On Sunday morning I told Tom during my pre race breakfast, "This isn't business. It's personal." I knew that yesterday's race was a very important part of my healing journey. I'm usually very much out there in social media land and in real life but before the race, I felt that I had a piece of soul work to do and suddenly felt this intense need for privacy. I thought that today's race was something I had to do alone even though of course Tom would be with me stride for stride.
I didn't post on Facebook before we left for the race. I turned inward.
But the horse was already out of the barn and I was stunned when Race Director Alain Ferry greeted me with an extended hug of support and wanted to know about my PR intention for the day. He looked deep into my eyes when we were talking and wanted to know why I chose 47:00 minutes for my PR. He said, "Well I hope when you get back here the clock says 47:00 minutes or better." I had no idea Alain had taken my challenge to his heart.
I decided to check in on Facebook and right before gun time, my friend Jess posted a note of support and encouragement. I turned inward again getting focused on my goal. It touched my heart to feel her love and support. I've seen how Jess gets people through their races with her heart and lending her energy when the tank seems to be empty.
When Alain rode up on his bicycle and said, "Oh there you are," Tom and I both said that we thought he was just coming out to check on the back of the packers and walkers still out on the course.
When he turned around I realized he came out looking for me to cheer me onto the finish.
As the runner's fog cleared from those final minutes of my race, I remember Alain on his bike riding along in front of us cheering me on. "Come on Mary. You can do this," and counting down the time.
In that moment I realized that even though this was a deeply personal moment for me, I am/was and have never been alone on this journey. There was a crowd gathered who were cheering me on. The energy, love and support drew me to the finish line along with my own fierceness to dig deep and reach my goal.
As we were hydrating and enjoying a post race orange with sticky hands...
"Hi Mary. I'm Phil Lipof from WCVB," he said extending his hand in greeting.
I was somewhat taken aback and apologized for not being able to shake his hand...
He smiled and said, "Oh no worries. Alain just told me your story and I am so inspired by you. I would like to share your story right before the awards ceremony if that's okay with you. I'm a reporter so I need to get the story from you."
I told him about my journey with polio and post polio and how I'd stopped running after my nephew's suicide. Alain had told him how the Boston Marathon bombings and the #onerun got me back on the roads so we picked up the story from there.
We snapped this photo:
He told me what he was going to say never telling me that this was going to happen:
He got me. He understood my challenge even though we'd talked for oh maybe 5 minutes. I felt so honored and celebrated but this is not just about me. This is about celebrating what is possible and the ability of us all to not only survive but to thrive as we meet challenges head on. It's about having the courage to start and to start over and over again and putting it all on the line to see what we are made of.
Alain told me that it was a very special moment for him as a race director to look at me and see me begin to cry as I was coming into the finish and then see this look come over my face of sheer determination as I dug deep to meet the challenge of the PR I had set for myself. My husband Tom, Phil, Alain, Bill Rodgers and the people I was blessed to meet yesterday gave me so many special and unexpected moments that will now fuel my journey.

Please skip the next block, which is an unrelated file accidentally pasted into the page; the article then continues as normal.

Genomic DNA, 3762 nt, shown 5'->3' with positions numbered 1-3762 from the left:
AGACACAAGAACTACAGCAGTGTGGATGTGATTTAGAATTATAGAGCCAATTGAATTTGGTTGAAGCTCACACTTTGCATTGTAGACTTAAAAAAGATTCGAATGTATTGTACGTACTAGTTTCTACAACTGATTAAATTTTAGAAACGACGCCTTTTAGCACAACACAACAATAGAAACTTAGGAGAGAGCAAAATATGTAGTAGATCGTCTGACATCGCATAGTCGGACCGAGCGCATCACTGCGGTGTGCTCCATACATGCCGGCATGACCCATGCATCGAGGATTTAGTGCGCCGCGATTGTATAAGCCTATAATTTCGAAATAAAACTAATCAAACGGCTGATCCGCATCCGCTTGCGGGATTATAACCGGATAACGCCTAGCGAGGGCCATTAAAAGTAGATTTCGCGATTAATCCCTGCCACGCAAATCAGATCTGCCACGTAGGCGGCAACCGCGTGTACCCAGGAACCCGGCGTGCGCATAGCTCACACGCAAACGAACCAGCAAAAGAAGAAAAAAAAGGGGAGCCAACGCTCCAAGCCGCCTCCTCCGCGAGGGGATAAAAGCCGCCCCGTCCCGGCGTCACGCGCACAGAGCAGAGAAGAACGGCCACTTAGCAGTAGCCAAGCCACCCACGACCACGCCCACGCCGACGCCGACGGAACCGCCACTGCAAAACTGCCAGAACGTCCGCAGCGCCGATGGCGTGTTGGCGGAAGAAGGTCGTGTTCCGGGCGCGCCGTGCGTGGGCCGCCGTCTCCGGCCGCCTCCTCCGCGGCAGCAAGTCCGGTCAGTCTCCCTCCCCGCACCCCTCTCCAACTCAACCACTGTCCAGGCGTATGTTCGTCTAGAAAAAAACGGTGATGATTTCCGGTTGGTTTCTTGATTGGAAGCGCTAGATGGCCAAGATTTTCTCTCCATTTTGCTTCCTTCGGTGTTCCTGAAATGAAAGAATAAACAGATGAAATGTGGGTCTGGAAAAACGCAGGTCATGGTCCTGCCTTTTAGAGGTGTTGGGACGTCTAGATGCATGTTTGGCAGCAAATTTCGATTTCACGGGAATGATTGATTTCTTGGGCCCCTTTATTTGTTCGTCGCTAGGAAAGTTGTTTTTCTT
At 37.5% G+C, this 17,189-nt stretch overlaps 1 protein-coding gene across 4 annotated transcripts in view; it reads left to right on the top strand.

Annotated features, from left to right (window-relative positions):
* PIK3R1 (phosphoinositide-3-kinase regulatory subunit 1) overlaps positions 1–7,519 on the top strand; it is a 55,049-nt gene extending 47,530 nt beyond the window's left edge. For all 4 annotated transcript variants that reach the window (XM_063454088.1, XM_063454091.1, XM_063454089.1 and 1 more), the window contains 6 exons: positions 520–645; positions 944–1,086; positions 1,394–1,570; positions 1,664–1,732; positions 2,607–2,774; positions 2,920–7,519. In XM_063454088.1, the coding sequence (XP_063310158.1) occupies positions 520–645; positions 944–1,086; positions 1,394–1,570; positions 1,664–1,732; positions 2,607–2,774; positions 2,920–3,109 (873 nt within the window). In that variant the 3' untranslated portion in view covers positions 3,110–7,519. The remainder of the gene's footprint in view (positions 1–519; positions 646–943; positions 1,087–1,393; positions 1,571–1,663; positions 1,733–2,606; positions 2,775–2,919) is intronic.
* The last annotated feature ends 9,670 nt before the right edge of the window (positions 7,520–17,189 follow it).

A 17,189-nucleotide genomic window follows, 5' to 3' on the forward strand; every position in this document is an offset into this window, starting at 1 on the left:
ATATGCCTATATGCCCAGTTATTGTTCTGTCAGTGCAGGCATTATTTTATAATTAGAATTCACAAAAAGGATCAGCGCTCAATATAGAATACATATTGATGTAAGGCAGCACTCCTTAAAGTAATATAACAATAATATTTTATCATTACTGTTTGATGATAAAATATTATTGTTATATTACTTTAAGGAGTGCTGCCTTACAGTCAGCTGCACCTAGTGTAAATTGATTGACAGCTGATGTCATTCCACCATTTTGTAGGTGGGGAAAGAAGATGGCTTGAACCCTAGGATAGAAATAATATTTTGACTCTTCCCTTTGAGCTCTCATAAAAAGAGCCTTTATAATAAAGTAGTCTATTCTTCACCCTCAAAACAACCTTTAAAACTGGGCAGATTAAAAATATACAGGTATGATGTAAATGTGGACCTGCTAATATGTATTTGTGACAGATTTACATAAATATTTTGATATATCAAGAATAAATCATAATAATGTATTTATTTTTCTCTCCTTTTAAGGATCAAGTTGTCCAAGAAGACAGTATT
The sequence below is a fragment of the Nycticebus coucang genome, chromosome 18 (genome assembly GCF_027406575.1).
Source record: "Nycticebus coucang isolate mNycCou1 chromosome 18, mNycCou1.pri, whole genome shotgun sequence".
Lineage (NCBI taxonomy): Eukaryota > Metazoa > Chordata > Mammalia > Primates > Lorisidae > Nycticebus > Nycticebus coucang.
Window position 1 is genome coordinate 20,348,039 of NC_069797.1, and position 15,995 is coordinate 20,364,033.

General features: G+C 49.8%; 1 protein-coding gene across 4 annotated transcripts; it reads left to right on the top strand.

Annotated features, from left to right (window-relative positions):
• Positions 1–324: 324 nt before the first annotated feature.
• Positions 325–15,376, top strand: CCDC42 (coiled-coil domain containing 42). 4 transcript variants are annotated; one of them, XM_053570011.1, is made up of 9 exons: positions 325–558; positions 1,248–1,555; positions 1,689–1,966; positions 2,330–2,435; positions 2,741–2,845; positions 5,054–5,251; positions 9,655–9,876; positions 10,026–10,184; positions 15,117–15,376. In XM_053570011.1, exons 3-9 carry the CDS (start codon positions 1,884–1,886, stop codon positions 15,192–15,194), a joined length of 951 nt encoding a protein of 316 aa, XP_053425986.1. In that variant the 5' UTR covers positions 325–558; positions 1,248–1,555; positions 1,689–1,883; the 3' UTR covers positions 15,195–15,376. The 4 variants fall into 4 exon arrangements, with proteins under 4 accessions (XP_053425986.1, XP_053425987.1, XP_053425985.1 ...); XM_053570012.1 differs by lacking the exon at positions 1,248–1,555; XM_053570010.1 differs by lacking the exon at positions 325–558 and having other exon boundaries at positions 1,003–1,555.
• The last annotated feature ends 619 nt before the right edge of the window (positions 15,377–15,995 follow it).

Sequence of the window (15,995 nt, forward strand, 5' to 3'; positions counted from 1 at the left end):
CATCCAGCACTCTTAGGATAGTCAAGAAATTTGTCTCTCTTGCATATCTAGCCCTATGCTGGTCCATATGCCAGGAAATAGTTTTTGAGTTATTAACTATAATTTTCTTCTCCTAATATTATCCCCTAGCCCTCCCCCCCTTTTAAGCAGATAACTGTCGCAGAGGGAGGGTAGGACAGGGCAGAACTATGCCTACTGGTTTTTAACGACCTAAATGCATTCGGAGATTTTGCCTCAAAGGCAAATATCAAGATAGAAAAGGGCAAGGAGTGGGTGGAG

What an incredible surprise to have a post race celebration filled with love and joy so that others could hear my message of healing, hope and possibility.
"Coming Home: A Memoir of Healing, Hope and Possibility" is now available on Amazon.
"Wait, I have one more goal," Mary McManus told her personal trainer in February of 2008 shortly after coming out of her toe up leg brace. "I want to run the Boston Marathon for Spaulding Rehab Hospital." Mary traded in her polio shoes for running shoes and embarked on the journey of a lifetime. Mary McManus was at the height of her career as a VA social worker when she was told by her team at Spaulding Rehabilitation Hospital’s International Rehab Center for Polio in December of 2006 that she needed to quit her job if she had any hope of preventing the progression of post polio syndrome, a progressive neuromuscular disease. In “Coming Home: A Memoir of Healing, Hope and Possibility” Mary takes you on her seven year healing odyssey as a survivor of paralytic polio and trauma from her diagnosis, to taking a leap of faith to leave her award winning career at the VA to heal her life and follow her passion as a poet and writer. You’ll experience her trials, tribulations and triumphs as she trains for and crosses the finish line of the 2009 Boston Marathon and discovers the opportunity for healing in the wake of new trauma: the suicide of her nephew in 2011, and the aftermath of the 2013 Boston Marathon bombings. This is Mary's journey of coming home to her human form free from the influences of the ghastly ghostly invaders who had invaded her sacred earthly home. Her memoir includes journals and blog posts from her seven year healing odyssey. This is her journey of transformation and her message of healing, hope and possibility.
I donate 50% of royalty payments through on line sales to The One Fund to help Boston Marathon survivors and their families. Copies are also available at Brookline Marathon Sports. $5 of each book sold at Marathon Sports is donated to The One Fund.